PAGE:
Asset protection (Trusts)

Asset protection, technically, is the debtor’s side of creditor-debtor law. While creditors are concerned about the strategies and techniques of collection, debtors are interested in the strategies and techniques for protecting their most valuable assets from potential  plaintiff.

The main goal of all asset protection planning is to insulate assets from claims of creditors without concealment or tax evasion.

Assets that are shielded from creditors by law are few (common examples include some home equity, certain retirement plans and interests in LLCs and limited partnerships but even these are not always unreachable). Assets that are almost always unreachable are those to which one does not hold legal title. In many cases it is possible to vest legal title to personal assets in a trust, an agent or a nominee, while retaining all the control of the assets.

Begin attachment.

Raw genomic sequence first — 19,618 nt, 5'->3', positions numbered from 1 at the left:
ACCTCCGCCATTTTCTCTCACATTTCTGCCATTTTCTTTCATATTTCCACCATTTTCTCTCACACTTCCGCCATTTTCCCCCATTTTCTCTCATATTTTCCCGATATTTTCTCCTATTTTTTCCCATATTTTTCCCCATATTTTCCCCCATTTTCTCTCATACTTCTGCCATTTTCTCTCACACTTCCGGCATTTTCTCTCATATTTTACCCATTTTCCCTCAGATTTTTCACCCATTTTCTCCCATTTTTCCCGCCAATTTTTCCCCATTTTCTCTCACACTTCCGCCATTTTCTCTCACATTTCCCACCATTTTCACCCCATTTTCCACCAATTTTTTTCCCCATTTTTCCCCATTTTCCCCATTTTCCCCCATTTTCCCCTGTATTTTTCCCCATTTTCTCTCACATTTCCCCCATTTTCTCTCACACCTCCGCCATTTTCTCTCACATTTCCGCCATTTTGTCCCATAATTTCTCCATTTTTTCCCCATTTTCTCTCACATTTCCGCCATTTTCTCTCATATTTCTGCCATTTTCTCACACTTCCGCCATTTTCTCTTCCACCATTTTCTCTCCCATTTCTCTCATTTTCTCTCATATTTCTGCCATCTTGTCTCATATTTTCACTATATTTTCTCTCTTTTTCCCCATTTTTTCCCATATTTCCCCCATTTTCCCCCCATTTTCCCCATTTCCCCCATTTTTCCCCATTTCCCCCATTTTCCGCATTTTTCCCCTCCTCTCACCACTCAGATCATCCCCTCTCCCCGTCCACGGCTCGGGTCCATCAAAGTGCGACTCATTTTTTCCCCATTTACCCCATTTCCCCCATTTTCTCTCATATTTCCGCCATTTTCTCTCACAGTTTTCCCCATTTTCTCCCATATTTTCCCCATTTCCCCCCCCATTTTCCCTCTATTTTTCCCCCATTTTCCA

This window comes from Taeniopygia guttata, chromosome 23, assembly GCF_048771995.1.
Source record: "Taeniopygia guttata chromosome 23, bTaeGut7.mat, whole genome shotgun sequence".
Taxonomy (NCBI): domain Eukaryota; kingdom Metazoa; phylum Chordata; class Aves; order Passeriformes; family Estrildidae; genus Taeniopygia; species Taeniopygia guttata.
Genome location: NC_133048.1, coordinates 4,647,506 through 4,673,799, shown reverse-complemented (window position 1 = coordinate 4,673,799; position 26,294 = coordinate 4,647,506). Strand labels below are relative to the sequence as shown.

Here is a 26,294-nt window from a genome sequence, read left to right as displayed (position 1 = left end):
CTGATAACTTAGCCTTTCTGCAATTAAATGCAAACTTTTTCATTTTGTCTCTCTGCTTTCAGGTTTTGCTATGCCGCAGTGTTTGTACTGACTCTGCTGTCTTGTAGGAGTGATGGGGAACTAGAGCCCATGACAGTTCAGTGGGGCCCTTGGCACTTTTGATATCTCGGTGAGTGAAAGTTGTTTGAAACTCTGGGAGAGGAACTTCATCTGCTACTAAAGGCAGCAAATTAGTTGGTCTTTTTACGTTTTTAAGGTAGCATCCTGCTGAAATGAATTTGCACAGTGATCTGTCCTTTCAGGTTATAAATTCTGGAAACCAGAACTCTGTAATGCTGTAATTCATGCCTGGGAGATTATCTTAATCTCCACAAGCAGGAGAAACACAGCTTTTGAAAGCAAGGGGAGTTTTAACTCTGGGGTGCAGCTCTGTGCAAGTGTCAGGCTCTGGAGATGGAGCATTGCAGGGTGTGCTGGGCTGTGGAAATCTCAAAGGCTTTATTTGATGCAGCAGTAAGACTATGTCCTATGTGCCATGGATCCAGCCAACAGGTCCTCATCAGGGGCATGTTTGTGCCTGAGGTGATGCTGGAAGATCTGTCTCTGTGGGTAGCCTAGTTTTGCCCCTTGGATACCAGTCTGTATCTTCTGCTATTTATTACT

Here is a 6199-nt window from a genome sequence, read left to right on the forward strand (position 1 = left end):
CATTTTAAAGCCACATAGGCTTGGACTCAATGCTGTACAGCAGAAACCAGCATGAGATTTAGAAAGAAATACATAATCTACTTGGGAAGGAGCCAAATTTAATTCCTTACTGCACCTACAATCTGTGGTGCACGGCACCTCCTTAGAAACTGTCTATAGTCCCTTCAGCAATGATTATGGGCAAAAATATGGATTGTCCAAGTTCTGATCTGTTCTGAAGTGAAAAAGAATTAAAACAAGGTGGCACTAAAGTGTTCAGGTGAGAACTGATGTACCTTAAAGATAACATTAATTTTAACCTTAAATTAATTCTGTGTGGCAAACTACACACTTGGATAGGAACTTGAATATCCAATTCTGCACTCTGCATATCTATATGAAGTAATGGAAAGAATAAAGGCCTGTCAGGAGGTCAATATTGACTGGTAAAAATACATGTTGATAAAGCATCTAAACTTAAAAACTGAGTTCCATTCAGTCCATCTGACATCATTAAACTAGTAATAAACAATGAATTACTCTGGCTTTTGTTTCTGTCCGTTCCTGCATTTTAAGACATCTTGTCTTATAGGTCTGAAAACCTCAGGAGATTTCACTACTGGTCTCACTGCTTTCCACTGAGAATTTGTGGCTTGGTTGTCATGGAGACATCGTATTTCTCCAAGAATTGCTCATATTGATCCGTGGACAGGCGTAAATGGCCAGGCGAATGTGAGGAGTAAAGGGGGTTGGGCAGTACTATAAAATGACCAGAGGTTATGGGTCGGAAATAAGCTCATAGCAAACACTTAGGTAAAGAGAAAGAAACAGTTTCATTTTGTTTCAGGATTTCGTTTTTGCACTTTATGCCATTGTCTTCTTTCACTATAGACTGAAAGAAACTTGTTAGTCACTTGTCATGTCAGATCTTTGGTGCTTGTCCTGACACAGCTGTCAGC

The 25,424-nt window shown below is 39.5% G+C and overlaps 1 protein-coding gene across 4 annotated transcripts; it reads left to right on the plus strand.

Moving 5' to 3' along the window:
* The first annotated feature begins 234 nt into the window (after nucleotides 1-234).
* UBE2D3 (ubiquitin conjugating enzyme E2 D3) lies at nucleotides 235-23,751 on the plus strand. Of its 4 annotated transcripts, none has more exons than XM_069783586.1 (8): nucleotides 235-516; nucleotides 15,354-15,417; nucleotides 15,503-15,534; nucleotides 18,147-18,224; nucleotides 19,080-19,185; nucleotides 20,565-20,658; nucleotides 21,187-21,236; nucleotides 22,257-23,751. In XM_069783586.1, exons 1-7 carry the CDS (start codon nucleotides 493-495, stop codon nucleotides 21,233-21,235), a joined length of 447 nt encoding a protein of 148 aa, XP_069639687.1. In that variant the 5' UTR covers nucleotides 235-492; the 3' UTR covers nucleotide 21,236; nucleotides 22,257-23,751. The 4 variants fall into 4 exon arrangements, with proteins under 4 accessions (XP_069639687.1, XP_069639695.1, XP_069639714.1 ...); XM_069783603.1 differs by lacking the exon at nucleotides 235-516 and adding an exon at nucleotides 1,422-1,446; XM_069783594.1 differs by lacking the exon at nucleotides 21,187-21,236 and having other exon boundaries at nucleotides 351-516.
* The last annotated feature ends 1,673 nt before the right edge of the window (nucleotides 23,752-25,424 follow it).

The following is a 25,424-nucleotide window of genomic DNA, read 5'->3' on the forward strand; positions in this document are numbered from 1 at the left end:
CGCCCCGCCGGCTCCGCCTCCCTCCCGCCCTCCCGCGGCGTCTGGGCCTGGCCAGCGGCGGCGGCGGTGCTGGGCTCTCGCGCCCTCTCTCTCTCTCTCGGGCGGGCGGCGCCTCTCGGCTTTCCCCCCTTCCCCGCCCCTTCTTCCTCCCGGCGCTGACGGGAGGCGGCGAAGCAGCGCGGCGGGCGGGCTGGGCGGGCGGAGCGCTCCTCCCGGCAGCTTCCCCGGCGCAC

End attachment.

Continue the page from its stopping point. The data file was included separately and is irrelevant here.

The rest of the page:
Thus if you have something to protect then the issue of asset protection should at least cross your mind.

And if crossed your mind it is better to start planning before a claim or possible claim arises.  This is just to avoid asset protection deal to be treated as “fraudulent transfer” with all negative personal liabilities for the debtor.

Also, it is highly recommended to apply  liability and professional insurance within your asset protection scheme.  Insurance supplements asset protection planning, since it can help a debtor survive a claim a fraudulent transfer claim as the insurance company pays to defend it and pays to settle it.

It is considered that Personal Assets are for Trusts; Business Assets are for Business Entities

Asset protection planning goal is to reach a balance between giving the client sufficient control so that the assets do not disappear and remain reachable, but at the same time not so much control that a creditor can successfully argue that the debtor has real control over it.


If you would like to create an Asset protection plan for your property we would be pleased to help you